Even in 2005, a second remembered for its artfully swept hair and heavy eye make-up, the members of Panic! stood out. In photograph shoots, they wore outfits with a Baroque flounce: blazers and ruffled shirts, ascots and sleeve garters. Even their title got here with a showy burst of punctuation. And of their movies, they leaned into the form of storytelling that may unfurl on a Broadway stage.
The “I Write Sins Not Tragedies” video, directed by Shane Drake, introduces its setting piece by piece, in interrupted photographs: a white wedding ceremony ebook propped up subsequent to a white feather pen on a desk; a pastor holding a Bible. The narrative is offered like a three-act play: A pair plans to marry, however when the ceremony is interrupted by the arrival of the groom’s aspect — clowns, a person on stilts, a bearded girl — chaos ensues and the bride’s infidelity is revealed.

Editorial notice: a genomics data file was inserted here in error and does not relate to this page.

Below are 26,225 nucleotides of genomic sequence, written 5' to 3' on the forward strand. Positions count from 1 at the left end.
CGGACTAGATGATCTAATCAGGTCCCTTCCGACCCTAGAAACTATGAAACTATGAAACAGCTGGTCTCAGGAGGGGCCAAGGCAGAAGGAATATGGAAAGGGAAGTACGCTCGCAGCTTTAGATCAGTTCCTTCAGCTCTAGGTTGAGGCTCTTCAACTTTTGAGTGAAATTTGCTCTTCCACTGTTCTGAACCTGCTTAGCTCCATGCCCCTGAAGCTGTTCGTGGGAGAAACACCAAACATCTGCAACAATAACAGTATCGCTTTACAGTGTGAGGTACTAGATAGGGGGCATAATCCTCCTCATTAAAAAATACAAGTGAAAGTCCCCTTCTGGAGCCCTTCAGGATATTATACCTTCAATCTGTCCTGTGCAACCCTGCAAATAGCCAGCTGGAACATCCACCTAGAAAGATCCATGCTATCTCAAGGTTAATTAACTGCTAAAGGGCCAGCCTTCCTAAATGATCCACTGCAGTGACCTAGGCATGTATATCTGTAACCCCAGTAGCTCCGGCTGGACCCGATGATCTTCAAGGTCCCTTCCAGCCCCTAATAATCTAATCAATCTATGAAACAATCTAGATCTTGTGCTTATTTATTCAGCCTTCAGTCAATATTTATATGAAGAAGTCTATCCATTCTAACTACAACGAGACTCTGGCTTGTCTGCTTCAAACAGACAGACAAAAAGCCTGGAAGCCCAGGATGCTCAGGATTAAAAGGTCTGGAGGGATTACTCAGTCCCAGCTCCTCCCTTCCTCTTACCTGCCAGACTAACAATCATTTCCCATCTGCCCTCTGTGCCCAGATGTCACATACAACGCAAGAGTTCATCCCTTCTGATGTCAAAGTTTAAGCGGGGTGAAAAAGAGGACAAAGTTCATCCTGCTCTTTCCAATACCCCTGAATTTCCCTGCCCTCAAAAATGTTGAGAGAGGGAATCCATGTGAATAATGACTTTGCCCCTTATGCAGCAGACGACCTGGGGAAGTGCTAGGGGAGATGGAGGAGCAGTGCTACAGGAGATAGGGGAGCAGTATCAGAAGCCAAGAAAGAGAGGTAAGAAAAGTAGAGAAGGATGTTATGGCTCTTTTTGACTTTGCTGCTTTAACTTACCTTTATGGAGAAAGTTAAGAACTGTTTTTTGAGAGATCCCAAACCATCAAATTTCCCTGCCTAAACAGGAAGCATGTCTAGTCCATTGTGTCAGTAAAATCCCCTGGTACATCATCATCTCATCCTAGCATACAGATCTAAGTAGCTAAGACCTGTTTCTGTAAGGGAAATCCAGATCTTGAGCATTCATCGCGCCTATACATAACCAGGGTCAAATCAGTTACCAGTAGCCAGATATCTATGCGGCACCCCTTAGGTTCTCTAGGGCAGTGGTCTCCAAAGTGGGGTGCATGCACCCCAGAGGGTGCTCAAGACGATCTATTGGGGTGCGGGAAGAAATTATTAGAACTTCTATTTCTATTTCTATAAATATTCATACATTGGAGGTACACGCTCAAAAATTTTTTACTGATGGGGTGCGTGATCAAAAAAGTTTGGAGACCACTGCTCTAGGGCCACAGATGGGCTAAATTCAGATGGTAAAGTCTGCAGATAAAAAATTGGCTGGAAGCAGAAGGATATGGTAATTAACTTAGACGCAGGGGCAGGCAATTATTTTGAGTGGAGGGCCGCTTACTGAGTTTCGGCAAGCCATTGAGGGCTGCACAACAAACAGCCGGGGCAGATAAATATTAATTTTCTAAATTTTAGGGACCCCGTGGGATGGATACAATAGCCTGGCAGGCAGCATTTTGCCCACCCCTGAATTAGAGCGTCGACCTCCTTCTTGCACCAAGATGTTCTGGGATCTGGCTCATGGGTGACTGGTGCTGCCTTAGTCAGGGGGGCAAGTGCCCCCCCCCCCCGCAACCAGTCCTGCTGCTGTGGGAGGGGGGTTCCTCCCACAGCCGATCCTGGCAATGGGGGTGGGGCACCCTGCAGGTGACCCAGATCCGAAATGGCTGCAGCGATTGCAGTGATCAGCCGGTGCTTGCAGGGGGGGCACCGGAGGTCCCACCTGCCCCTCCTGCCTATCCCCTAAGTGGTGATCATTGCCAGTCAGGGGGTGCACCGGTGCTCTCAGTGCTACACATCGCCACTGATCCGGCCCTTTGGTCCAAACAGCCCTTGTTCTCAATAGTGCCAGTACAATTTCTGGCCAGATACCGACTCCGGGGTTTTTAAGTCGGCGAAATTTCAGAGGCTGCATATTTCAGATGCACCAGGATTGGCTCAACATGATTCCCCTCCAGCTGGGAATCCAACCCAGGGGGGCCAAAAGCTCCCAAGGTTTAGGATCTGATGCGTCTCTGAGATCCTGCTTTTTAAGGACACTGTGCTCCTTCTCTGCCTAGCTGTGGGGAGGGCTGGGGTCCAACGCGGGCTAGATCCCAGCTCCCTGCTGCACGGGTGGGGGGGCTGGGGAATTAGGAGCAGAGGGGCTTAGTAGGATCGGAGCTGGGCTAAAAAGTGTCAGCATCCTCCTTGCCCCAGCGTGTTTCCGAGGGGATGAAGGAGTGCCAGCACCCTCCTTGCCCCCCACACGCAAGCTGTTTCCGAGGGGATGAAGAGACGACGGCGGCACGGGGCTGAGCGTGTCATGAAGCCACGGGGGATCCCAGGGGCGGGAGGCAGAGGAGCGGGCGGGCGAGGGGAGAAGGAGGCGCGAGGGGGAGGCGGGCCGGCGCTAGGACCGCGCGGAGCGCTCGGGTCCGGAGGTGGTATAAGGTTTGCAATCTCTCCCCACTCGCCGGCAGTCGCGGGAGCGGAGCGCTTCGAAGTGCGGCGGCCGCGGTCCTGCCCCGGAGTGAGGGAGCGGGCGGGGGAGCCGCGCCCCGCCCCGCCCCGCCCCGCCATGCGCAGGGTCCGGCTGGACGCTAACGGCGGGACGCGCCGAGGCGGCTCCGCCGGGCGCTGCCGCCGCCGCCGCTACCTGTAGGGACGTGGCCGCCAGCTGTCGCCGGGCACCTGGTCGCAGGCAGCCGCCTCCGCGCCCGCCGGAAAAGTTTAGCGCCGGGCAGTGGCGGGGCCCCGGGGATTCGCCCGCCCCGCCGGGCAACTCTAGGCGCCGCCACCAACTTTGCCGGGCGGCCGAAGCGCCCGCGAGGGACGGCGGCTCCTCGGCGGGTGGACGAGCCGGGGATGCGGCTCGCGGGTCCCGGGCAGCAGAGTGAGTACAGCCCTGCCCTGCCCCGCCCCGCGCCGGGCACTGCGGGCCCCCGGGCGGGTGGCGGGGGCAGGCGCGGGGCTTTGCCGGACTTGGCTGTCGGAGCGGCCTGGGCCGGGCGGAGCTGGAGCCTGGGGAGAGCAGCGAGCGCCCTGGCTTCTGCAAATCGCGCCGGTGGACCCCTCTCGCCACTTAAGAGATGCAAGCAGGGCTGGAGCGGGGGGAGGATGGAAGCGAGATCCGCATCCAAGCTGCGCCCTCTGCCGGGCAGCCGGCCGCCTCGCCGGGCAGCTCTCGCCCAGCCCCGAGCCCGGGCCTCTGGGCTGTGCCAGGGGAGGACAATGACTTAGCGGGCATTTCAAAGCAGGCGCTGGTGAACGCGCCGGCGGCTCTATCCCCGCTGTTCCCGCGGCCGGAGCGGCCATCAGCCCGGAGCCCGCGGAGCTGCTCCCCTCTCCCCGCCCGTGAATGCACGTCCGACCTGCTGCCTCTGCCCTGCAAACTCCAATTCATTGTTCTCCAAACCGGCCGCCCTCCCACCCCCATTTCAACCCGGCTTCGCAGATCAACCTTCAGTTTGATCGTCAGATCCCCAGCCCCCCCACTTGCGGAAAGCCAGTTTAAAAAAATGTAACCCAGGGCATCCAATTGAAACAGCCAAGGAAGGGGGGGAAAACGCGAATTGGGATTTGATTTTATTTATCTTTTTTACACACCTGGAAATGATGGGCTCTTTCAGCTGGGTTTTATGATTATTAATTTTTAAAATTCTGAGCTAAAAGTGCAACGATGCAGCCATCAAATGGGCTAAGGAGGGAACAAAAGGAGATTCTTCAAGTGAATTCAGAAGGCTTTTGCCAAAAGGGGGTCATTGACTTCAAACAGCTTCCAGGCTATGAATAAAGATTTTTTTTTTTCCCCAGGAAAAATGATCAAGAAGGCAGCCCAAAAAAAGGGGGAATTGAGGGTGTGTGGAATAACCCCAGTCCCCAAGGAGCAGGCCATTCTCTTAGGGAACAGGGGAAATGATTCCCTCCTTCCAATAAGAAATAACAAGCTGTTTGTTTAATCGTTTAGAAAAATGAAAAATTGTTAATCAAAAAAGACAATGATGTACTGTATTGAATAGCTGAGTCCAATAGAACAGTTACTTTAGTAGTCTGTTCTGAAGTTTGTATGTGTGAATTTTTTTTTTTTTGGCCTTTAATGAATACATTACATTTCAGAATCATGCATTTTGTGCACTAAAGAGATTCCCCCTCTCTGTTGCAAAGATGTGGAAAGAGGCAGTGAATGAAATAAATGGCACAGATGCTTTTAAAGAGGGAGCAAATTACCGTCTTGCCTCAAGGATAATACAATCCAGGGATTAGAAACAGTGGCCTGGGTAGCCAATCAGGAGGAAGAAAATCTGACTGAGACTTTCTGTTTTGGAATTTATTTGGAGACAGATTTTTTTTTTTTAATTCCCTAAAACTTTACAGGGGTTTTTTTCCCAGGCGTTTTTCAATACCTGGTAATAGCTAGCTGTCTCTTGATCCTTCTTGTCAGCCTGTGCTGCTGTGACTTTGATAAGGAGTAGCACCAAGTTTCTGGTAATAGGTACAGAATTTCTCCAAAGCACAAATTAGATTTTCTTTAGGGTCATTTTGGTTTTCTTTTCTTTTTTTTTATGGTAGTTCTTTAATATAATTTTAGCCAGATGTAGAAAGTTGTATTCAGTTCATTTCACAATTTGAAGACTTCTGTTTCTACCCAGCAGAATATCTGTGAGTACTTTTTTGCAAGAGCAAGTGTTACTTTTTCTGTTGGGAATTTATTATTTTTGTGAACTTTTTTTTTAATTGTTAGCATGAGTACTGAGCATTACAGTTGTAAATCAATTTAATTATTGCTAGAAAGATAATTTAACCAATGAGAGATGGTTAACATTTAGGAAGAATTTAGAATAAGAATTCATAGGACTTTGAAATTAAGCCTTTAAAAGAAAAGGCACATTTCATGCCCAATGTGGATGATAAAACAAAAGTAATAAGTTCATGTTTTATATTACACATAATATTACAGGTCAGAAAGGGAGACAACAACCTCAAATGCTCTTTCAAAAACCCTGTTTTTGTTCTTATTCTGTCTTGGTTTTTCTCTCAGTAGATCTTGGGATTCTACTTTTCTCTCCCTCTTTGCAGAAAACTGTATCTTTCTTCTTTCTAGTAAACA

The band’s charismatic frontman, Brendon Urie, is the ringleader and grasp of ceremonies, possessing all of the omniscience and energy (although with markedly extra pizazz) of the Stage Supervisor, Thornton Wilder’s fourth-wall-breaking narrator in “Our City.” Urie is mesmerizingly hammy: His eyes pop and his mouth shapes every phrase with ferocious emphasis, then simply as rapidly breaks out right into a maniacal grin or a vicious sneer. He’s pointed in each gesture, sweeping out the tail of his jacket or showcasing a fluid choreography carried out by simply his left hand: It rides the rim of his hat again to entrance, clamps over his mouth, strikes out to the digicam, palm-first, then withdraws right into a fist. Every minute pose is struck in time with the beat.